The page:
At age 48 Taft weighed over 320 pounds. In December 1905 he began a diet prescribed for him by a London physician, Dr. Nathaniel Yorke-Davies. Within 6 months Taft had lost 65 pounds -- about 20% of his body mass. He was delighted, except for having to buy all new clothes!
Dr. Yorke-Davies then prescribed a "stationary diet" to keep Taft at the reduced weight. We reproduce both the reducing diet and the stationary diet Dr. Yorke-Davies prescribed.
The graph below shows Taft's progress on the Yorke-Davies reducing diet. Each circle is a known weight. The solid line connects known weights.
Taft became fantastically busy. He was not only Secretary of War, but was effectively the Secretary of State, too. When President Theodore Roosevelt left town, Taft was effectively President. Taft then began his own run for the Presidency.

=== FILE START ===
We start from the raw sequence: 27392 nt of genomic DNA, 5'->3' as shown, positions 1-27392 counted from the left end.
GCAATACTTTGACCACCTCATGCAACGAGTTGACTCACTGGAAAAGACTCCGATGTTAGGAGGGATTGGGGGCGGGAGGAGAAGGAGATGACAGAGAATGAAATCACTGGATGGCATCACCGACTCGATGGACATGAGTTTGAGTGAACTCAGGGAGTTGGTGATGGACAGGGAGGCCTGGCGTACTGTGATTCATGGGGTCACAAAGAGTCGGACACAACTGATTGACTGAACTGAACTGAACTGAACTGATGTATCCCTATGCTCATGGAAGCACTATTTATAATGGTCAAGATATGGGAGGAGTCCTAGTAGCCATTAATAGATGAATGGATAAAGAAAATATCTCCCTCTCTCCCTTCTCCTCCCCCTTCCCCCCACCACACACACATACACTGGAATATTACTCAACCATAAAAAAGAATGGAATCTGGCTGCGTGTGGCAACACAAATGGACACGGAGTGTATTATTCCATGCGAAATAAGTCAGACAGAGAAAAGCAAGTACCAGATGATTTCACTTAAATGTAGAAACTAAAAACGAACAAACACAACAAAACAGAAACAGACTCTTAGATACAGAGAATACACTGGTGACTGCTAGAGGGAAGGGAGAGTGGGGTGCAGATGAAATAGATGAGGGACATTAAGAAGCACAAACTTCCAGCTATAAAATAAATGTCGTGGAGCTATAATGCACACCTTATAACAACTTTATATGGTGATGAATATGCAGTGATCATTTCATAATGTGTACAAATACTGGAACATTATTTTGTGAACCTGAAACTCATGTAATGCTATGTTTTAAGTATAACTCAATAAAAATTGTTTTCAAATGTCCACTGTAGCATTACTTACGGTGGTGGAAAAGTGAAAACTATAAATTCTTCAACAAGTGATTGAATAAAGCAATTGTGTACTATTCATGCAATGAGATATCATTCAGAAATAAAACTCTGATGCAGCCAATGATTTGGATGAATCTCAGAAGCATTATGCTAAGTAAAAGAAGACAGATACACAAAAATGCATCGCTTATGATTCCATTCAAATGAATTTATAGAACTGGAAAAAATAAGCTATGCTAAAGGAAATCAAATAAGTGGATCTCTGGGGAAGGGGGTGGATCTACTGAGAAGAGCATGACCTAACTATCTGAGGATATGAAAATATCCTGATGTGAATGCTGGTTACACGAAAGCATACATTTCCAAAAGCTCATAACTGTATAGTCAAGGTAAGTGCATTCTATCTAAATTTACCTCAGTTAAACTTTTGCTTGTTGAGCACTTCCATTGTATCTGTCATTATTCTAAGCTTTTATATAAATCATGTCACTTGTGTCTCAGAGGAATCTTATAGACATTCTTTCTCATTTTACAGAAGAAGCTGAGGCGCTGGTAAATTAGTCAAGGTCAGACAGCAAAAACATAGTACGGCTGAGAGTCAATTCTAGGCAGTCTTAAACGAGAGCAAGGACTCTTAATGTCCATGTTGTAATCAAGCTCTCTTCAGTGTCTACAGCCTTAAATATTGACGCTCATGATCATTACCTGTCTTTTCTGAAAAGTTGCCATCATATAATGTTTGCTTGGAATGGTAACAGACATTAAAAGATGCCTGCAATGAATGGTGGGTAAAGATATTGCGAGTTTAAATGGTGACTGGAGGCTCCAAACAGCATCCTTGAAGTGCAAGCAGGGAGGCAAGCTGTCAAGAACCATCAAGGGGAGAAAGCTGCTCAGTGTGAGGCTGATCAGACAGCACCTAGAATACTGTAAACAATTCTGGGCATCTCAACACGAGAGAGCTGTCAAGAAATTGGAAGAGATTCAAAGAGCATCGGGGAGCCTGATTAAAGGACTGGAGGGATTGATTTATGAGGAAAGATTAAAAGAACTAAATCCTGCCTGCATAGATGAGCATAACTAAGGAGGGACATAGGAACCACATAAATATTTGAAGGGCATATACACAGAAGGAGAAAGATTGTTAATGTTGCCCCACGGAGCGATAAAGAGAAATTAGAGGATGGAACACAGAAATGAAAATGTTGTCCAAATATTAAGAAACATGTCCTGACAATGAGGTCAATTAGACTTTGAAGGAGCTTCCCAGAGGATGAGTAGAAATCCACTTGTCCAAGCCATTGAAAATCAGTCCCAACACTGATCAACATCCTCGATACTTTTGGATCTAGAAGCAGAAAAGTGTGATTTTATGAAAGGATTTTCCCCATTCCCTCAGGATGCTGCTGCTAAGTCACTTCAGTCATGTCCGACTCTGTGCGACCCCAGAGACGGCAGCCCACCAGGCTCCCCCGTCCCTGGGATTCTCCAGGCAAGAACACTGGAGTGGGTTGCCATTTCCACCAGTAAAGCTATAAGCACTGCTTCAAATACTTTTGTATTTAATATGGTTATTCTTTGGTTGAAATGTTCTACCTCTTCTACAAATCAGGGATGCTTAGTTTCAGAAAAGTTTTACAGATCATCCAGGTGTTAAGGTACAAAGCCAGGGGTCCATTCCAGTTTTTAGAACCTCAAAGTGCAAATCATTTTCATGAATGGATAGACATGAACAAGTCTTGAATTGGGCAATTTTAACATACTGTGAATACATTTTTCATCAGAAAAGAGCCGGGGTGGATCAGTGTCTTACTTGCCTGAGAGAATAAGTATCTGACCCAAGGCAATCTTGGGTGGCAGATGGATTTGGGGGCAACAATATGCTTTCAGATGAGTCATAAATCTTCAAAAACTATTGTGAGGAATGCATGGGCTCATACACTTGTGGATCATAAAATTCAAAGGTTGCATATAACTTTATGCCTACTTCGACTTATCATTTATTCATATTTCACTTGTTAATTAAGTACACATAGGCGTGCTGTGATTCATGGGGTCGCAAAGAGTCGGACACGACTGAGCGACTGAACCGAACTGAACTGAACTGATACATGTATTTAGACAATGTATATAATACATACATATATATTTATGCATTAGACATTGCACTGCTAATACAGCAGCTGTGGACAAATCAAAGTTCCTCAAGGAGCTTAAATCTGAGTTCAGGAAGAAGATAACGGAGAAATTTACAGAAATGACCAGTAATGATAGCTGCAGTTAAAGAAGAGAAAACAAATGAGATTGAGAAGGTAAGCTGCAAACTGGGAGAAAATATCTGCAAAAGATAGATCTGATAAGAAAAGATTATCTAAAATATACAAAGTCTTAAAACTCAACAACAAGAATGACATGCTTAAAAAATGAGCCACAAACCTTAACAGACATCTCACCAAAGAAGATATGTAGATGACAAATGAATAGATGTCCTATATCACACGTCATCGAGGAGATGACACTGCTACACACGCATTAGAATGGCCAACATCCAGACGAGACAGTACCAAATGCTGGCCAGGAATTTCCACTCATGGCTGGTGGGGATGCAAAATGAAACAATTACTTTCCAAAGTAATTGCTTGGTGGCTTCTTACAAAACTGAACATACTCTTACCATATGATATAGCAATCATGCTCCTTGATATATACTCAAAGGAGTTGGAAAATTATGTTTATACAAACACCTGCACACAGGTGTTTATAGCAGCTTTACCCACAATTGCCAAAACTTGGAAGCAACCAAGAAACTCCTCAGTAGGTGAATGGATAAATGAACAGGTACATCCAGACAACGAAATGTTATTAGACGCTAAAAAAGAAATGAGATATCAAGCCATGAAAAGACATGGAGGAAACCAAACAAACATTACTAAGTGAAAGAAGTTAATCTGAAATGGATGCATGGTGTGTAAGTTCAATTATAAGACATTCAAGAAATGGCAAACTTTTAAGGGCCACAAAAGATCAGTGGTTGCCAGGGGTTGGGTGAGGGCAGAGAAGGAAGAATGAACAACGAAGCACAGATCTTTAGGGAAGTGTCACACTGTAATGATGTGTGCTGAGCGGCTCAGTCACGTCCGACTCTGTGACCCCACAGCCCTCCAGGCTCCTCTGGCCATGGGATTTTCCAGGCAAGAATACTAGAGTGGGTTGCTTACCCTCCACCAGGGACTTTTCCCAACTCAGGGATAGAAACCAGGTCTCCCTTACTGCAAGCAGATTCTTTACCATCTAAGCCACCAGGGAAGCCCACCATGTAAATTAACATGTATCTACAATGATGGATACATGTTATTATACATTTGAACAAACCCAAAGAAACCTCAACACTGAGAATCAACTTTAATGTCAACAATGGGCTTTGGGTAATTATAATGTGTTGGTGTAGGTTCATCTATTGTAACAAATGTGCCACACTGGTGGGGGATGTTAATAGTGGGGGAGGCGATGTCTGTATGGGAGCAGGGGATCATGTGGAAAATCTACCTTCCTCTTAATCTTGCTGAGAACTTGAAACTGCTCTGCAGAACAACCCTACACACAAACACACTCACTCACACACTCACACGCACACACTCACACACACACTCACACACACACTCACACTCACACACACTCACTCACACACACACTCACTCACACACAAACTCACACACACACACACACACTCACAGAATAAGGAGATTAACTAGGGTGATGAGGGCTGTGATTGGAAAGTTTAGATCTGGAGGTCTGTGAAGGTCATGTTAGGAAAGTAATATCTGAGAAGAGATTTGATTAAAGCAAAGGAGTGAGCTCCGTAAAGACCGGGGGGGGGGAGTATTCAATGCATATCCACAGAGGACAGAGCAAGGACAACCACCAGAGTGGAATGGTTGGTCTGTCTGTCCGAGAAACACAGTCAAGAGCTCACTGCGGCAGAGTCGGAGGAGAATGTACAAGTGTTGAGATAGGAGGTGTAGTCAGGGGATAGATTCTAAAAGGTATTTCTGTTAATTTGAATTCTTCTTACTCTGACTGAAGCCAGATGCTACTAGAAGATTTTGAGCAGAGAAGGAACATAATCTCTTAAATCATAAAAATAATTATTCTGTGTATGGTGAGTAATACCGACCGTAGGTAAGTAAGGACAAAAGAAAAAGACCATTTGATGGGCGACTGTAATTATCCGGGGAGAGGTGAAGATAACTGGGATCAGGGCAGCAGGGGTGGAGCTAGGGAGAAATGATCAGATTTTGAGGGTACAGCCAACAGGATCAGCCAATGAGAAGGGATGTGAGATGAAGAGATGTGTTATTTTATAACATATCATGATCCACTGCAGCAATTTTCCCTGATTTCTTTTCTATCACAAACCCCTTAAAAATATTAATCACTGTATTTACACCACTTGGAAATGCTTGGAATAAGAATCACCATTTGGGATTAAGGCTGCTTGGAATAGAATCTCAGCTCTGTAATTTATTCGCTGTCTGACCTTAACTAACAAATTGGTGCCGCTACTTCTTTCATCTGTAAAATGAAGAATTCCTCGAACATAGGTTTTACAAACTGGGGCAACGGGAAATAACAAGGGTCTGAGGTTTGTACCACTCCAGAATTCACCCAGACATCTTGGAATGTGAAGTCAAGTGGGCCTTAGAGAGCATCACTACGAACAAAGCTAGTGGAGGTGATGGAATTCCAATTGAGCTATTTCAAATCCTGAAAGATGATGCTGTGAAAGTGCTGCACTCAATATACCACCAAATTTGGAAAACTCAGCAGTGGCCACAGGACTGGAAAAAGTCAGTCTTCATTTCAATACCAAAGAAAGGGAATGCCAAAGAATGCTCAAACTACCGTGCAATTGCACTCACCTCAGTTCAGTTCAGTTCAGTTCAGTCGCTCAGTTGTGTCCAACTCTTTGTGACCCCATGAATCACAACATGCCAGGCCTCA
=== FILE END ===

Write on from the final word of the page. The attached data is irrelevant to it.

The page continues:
Two years after starting the Yorke-Davies diet, Taft weighed 297 pounds. He weighed over 300 pounds during his entire Presidency. His maximum weight was 340 pounds, just before he left the White House.
Taft left the White House in March 1913. He was 55 years old. He then started a diet under the supervision of Dr. George Blumer of Yale University. This 1913-1914 diet appears to have been largely the same as his 1905-1906 reducing diet.
Again, Taft successfully lost weight, as shown below. This time, however, he kept the weight off, more or less, for the rest of his life.
Taft's successful weight loss was front page news in the New York Times on December 12, 1913.
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Last modified 15:30 Pacific on 21 Jun 2004.